1. Lakotasblaze says:

    “Garbage in. Garbage out.” That’s what they taught me way back when. If you don’t put the right data in (to find the answer to your question or experiment) and put that data in correctly, then your results are garbage. Just because it was analized by the computer does not make it true. So Keith accidentally matched up the wrong race results to the wrong horses, which made the results ODD and turned out due to error??

    I don’t think finding results out of the norm is “intuition.” I think it is an experienced eye, someone with a knowledge of typical statistical results in a particular area or topic. In other scientific communties like medicine, research is published and held up to the scrutiny of other experts in the field. Research methods & statistical analysis are carefully examined. If there is some fantastic, out of the norm new result in a particular study, the question is then, “WHY?” did somebody discover something new or is it an error of some kind?

    As a personal example, I had a work study job working in the lab of a biology professor who was studying DNA. I mainly washed his test tubes & beakers but I also counted drops for him in his research. I counted the # of drops from a large glass thing dripping into a beaker. I have no idea of the purpose of my data collection at all, I had no idea what I was doing. Dr. So and So probably told me at one point but I don’t remember. I probably didn’t know what he was talking about. Brainy, research scientific types are different kinds of people from most of us, IMO.

    The point to my story is that if I lost count or spaced out or whatever, he could tell something was not right, the results (number of drops) was way off. He would ask me about it and say “Hmmmm, lets do it again.” Repeating that part of the experiment eliminated my human error. So I can identify with a small human error throwing things off but an experienced researcher knows what the norms are and can see if something is fishy. Peer review by others one way or another is a good thing. I used to read a Journal from the Centers For Disease Control. They published the results of research in the particular field of infectious disease I studied. It was done to educate people who worked in this health field and develope new research topics.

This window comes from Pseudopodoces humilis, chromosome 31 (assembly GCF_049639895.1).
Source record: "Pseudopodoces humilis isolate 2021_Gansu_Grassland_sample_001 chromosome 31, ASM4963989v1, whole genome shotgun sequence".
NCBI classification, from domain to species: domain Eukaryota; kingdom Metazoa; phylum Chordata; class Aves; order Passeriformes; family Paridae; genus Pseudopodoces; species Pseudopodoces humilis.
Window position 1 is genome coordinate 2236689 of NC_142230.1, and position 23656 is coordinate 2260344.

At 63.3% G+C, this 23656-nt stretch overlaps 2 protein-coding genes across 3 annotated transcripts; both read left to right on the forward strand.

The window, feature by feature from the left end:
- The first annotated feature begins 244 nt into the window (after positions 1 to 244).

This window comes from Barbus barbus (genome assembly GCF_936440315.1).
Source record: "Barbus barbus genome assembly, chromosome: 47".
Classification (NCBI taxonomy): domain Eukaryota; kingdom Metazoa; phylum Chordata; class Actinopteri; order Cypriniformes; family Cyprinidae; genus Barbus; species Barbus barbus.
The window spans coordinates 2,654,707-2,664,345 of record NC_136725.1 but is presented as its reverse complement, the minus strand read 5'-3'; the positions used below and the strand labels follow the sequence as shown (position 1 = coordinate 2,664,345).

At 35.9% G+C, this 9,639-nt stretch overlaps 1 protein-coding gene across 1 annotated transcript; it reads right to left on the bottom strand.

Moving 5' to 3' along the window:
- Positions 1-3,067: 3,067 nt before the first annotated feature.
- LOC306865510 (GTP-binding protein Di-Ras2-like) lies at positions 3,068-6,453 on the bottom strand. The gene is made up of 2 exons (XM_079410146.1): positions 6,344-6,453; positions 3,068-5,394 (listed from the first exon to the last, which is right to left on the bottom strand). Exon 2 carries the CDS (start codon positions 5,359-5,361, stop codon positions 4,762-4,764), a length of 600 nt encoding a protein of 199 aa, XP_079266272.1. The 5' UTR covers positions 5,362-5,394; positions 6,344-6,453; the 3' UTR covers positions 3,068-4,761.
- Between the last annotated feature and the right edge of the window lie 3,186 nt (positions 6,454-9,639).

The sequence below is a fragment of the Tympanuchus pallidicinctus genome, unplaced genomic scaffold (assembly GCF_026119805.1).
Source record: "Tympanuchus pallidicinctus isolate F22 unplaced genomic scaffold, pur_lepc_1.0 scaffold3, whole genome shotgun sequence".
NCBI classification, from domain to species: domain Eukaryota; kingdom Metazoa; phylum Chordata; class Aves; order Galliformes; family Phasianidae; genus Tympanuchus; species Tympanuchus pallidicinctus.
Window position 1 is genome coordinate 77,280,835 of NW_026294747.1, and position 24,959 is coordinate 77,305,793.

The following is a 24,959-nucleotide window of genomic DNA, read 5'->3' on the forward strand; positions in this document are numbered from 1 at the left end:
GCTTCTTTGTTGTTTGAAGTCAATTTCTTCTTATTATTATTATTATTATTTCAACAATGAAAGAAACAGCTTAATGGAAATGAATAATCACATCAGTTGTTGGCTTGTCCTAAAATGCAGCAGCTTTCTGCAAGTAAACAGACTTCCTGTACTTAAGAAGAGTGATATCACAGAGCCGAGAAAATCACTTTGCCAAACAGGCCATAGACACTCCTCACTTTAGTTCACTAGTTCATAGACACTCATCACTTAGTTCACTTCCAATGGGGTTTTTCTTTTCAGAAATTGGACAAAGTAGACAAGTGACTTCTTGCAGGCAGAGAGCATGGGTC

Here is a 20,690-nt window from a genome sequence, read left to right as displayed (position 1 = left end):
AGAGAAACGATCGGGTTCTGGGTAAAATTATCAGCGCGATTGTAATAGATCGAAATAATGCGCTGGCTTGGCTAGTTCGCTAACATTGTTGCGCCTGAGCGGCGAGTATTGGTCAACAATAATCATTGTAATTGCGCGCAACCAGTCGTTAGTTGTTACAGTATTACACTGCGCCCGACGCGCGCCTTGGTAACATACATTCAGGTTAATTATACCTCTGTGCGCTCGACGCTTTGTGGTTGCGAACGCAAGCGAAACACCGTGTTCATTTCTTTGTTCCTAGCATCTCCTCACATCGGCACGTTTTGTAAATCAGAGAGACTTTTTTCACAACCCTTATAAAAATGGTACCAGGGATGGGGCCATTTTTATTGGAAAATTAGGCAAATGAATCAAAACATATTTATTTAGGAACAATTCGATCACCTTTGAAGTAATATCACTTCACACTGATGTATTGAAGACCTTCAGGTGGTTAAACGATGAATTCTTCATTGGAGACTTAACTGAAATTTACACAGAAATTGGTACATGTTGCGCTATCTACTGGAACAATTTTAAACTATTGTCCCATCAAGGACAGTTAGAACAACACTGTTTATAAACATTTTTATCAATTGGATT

Sounds like the TB industry could use some peer review and information sharing to advance the sport. I would be interesting to study the long held beliefs of trainers & breeders to see how they play out by numbers. I think a great deal could be learned from that. Are there any journals or publications on TB research? Are they presented at meetings or conferences? It also sounds like you have spent a lot of time on the back of your mule down there in KY.

    • ddink55 says:

      Thank you for the comments. Call it intuition. Call it experience. Call it whatever you like. Whatever you call it, it is what was missing from that “B-H” article. The problem, as I perceive it, is that there are very few people in the TB industry who actually understand statistics. Also very few people in the TB industry who care about them. A very small pool from which to draw for peer review. “Market Watch” (a “B-H” newsletter) is more statistically oriented than most, but it generally just puts me to sleep. So no, there are no journals or publications devoted exclusively to TB research (aside from the supremely boring “Market Watch”). Nor any meetings or conferences. A few blogs here and there. Incidentally, by “back side of a mule,” I think Hank was referring to plowing from behind a mule (not riding on a mule). At least that is what it seemed to mean to me (because of the reference to “acres”). Could be wrong of course.

  2. Pingback: Thoroughbred Times | Boojum's Bonanza